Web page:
Leaders or followers?

The Magistrates Courts and the Police Department are among the most corrupt state institutions and departments, according to the latest report of the Commission Appointed to Investigate Allegations of Bribery and Corruption, The Island reported yesterday. Bribery Commissioner Kingsley Wickremasuriya says that this grading of departments was done on the basis of the most number of offenders caught in the bribery net. Thus, the classification is based in the performance of the Bribery Commission which has been functional only for a comparatively short time and does not necessarily reflect the spread of the twin evils in all state institutions.

From our experience as journalists, we can say that all state institutions concerned, from birth to death – state maternity clinics to general cemeteries– are plagued with these twin evils. We doubt whether even one state institution can be exempted. And the virus is fast spreading to private institutions as well – not only commercial establishments but even those run by religious bodies such as schools where the heads of the institutions have to be given hand outs for 'building funds' and something extra in addition to producing forged certificates etc. The only difference is that private institutions are proving to be more costly.

There is grim humour involved about the Bribery Commission itself. Chandrika Kumaratunga swept to power in the armour of a Joan of Arc vowing to cleanse the country of bribery and corruption. The first act of her government was to set up a permanent Bribery Commission but soon the key officials fell out, tied themselves up in legal knots which none could undo and the commission was paralysed for greater time of her administration. The Wickremasinghe government appears to be doing a repeat performance. The Constitutional Council whom the public anticipated would be their panacea – 'Kokatath Thailaya' – has not lived up to to its expectations. Following the death of one of the three commissioners the vacancy created has to be filled but due to selection procedures set up by the Constitutional Council to fill the vacancy, they had not been able to find a replacement of the required standards. So once again the Commission is at a standstill with President Kumaratunga now evincing very keen interest to have the commission going. Last week, she asked the commission to change its selection procedure. There has been, as the president said, an 'inordinate delay' in making the required appointment. Whether it would hold up the working of the commission as long as it happened in the previous administration is anybody's guess. Meanwhile, bribe takers, bribe givers and the corrupt are having a whale of a time without bothering to look over their shoulders.

It is apparent that the Bribery Commission, even if it is working on top gear, can do but little when one does survey the whole sordid scene. We now have regular reports of the blatant abuse of power by the people's representatives, their sons and now even sons-in-law. Who punishes these apparently omnipotent personages? Perhaps, justice may be done if a new government takes office, as has been the experience. Not otherwise.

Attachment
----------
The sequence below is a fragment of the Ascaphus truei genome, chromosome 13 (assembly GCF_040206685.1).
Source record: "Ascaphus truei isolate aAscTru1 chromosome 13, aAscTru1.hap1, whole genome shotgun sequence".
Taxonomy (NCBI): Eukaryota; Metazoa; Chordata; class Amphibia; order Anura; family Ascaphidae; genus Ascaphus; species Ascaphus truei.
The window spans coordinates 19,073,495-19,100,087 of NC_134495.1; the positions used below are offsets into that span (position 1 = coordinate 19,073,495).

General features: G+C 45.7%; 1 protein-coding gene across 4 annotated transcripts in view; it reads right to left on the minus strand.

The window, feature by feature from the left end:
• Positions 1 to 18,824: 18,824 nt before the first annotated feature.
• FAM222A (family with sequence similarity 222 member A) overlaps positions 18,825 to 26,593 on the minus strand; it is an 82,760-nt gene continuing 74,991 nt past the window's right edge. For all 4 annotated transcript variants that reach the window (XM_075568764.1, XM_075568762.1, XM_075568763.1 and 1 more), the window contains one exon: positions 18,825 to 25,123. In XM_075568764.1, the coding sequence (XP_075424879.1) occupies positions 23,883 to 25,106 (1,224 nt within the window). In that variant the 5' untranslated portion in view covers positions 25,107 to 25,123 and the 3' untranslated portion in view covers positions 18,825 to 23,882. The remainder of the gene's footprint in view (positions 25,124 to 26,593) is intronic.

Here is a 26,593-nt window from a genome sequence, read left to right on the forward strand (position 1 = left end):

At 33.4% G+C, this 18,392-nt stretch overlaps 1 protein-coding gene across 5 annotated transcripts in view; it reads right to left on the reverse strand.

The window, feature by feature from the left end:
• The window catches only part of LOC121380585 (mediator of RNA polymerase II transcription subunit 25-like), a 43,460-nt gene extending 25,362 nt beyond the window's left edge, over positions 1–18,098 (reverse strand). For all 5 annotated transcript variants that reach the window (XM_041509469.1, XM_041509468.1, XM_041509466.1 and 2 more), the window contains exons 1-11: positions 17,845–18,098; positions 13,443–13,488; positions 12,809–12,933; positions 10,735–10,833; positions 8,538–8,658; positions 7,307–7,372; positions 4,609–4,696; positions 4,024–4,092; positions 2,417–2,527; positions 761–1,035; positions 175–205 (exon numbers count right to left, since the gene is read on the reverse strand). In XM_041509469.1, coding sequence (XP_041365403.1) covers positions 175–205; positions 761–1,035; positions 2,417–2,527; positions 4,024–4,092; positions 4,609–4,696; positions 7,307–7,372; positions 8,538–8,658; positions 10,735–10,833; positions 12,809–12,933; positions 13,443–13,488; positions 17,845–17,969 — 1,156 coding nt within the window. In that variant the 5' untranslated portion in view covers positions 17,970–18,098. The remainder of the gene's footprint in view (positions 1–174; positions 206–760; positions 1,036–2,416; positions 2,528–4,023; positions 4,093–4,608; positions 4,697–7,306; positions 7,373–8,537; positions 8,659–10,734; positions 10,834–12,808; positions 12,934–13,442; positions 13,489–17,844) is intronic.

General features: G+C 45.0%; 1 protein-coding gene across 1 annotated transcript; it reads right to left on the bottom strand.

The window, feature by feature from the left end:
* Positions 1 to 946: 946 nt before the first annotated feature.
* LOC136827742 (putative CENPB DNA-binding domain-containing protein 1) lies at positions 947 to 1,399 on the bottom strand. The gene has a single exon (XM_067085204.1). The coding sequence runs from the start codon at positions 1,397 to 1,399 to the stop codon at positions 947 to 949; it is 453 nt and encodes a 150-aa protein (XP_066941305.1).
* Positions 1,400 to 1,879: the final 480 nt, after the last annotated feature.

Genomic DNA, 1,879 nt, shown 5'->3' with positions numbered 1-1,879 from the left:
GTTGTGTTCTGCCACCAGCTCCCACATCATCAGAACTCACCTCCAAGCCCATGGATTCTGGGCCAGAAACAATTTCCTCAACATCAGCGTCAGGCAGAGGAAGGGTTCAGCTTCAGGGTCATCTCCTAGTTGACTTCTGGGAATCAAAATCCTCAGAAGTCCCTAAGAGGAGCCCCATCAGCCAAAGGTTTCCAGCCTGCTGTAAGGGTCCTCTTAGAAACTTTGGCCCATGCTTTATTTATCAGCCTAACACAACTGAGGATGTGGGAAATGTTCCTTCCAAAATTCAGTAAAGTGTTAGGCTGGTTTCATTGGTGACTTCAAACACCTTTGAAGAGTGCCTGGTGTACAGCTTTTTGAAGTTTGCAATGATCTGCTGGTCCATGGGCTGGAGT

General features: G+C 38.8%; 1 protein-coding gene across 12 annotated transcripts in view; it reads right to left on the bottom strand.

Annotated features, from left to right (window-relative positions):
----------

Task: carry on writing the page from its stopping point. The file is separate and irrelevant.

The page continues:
Who breaks up the vicious triangle of the criminal, police and the politician? There too it could happen with a change in government but only to be replaced by a new triangle?

How can this criminalisation of politics and politicisation of criminals be brought to a halt? These are comparatively new ugly sores that have developed on our body politic.

All this malfeasance can be traced to the 1978 constitution but it can be stopped if there is a sincere and dedicated political leadership of the two main political parties of this country.

Today's political system is such that the two political leaders of the SLFP and the UNP hold the whip hand over their political parties. They are the undisputed leaders and are called 'the leader'. But both leaders are hamstrung because of the razor thin parliamentary majorities they have. Thus, a few members could make or break a government. Not even party members but even members of coalition parties too wield that clout. Thus, the leaders today have become followers of all sundry. The tail is wagging the dog. Even in the opposition the leader is in no better position. That is the reason why the peoples representatives and their kith and kin can go on the rampage assaulting or even murdering people and get away.

In another context, that is why a group of terrorists can dictate to an elected government and no solution can be worked out constitutionally.

Had we leaders who do not fear to take action against their own party offenders and outside supporters and risk being thrown out of power, this anarchy would not have prevailed. We had only one such leader before, Dudley Senanayake. We need leaders of that calibre now.

A way out of the impasse was suggested recently by the eminent lawyer H. L. De Silva. He suggested a practical way of sharing power: each party being allocated ministerial posts on proportion to the number of seats they hold in parliament. But for that to happen we need mature statesmanship from both sides.

The people of this country contended themselves for long in the belief that: 'Our leaders are honest, only their followers are corrupt'. But the fact is that they tolerate the corrupt and thereby foster corruption, wittingly or unwittingly. They are responsible.

How long can this go on? That is the question that the public poses quite often to people like journalists. It is likely to go on till the country goes up in flames or till leaders cease to be followers of criminals and the corrupt and take up the mantle of leadership. We need leaders not followers.

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